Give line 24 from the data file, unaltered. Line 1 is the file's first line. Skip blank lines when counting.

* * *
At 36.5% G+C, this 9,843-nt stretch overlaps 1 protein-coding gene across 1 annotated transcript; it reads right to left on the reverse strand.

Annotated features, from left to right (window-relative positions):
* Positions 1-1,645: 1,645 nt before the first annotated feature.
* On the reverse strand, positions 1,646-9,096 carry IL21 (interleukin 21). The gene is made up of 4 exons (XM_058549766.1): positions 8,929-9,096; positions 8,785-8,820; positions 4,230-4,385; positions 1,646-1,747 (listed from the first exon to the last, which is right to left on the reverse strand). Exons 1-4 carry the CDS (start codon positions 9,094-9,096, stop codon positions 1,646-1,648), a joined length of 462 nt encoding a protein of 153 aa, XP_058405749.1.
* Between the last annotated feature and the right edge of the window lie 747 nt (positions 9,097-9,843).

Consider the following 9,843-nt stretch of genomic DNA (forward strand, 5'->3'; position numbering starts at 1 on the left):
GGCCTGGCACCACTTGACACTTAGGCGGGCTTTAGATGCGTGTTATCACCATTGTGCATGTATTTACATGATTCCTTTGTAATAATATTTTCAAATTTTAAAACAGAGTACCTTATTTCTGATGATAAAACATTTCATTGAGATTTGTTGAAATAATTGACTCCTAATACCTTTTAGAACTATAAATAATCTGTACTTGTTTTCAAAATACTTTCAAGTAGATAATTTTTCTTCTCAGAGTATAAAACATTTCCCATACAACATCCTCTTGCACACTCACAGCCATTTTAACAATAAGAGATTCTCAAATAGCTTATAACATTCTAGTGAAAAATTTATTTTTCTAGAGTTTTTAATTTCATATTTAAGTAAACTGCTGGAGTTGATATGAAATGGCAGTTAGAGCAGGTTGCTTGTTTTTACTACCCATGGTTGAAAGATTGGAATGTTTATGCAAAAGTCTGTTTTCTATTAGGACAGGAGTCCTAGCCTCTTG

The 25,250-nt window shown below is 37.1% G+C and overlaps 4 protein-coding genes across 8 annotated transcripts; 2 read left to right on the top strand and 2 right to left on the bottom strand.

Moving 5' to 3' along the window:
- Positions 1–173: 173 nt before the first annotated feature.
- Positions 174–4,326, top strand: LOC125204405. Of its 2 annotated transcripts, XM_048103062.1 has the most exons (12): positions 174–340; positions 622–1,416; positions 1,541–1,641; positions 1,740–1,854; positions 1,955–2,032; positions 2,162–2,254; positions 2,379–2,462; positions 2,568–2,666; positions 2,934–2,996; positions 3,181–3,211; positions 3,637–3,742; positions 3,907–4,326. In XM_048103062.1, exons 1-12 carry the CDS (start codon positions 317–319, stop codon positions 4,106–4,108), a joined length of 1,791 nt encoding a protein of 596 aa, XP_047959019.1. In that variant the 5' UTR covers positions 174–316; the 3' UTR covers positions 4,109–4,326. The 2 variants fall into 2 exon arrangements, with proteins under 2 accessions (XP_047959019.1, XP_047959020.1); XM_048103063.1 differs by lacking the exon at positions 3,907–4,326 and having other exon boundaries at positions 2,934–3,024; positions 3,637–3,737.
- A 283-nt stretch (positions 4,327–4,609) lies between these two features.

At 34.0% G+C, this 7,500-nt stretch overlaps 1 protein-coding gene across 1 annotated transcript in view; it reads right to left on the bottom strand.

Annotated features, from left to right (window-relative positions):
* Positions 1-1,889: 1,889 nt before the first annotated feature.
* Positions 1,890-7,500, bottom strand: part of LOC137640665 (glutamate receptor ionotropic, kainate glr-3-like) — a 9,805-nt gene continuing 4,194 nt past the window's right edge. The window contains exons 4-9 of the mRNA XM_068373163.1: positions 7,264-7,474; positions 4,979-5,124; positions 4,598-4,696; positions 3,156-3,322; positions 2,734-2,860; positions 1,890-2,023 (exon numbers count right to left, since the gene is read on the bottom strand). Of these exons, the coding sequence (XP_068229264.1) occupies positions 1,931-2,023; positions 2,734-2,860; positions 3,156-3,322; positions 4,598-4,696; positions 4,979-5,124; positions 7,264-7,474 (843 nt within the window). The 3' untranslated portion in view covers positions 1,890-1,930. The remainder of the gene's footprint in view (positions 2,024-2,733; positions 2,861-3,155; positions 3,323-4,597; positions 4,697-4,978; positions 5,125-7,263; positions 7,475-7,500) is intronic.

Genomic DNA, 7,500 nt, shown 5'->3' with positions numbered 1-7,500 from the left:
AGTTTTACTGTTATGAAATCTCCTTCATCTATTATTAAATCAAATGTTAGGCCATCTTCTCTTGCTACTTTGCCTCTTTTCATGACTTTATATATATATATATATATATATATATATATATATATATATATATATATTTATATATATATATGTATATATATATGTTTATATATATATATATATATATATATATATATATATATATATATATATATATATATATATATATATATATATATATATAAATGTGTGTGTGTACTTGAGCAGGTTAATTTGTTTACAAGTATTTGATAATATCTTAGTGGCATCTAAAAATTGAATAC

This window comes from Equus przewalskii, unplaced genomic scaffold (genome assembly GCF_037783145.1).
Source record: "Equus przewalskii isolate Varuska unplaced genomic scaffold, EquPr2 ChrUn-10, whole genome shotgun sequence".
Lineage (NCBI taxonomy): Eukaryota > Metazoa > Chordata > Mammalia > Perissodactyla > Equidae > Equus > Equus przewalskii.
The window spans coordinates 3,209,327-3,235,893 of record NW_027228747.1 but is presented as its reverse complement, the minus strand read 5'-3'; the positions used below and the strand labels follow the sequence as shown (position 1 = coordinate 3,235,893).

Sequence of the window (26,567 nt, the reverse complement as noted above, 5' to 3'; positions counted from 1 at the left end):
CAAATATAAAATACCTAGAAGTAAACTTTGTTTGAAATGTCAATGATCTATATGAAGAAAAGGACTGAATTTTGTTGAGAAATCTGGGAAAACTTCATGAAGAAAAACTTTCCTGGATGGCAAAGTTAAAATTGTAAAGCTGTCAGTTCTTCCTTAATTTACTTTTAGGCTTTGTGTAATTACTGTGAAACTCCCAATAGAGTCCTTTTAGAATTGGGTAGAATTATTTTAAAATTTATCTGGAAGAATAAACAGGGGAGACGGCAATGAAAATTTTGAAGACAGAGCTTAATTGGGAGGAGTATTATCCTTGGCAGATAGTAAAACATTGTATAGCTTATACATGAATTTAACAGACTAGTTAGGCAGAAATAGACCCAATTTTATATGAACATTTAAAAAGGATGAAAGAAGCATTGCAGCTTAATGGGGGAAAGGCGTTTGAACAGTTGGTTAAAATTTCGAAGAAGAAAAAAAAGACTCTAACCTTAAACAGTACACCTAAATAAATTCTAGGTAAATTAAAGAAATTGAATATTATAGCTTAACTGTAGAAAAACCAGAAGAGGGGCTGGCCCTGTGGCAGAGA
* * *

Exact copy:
CAAATATAAAATACCTAGAAGTAAACTTTGTTTGAAATGTCAATGATCTATATGAAGAAAAGGACTGAATTTTGTTGAGAAATCTGGGAAAACTTCATGAAGAAAAACTTTCCTGGATGGCAAAGTTAAAATTGTAAAGCTGTCAGTTCTTCCTTAATTTACTTTTAGGCTTTGTGTAATTACTGTGAAACTCCCAATAGAGTCCTTTTAGAATTGGGTAGAATTATTTTAAAATTTATCTGGAAGAATAAACAGGGGAGACGGCAATGAAAATTTTGAAGACAGAGCTTAATTGGGAGGAGTATTATCCTTGGCAGATAGTAAAACATTGTATAGCTTATACATGAATTTAACAGACTAGTTAGGCAGAAATAGACCCAATTTTATATGAACATTTAAAAAGGATGAAAGAAGCATTGCAGCTTAATGGGGGAAAGGCGTTTGAACAGTTGGTTAAAATTTCGAAGAAGAAAAAAAAGACTCTAACCTTAAACAGTACACCTAAATAAATTCTAGGTAAATTAAAGAAATTGAATATTATAGCTTAACTGTAGAAAAACCAGAAGAGGGGCTGGCCCTGTGGCAGAGA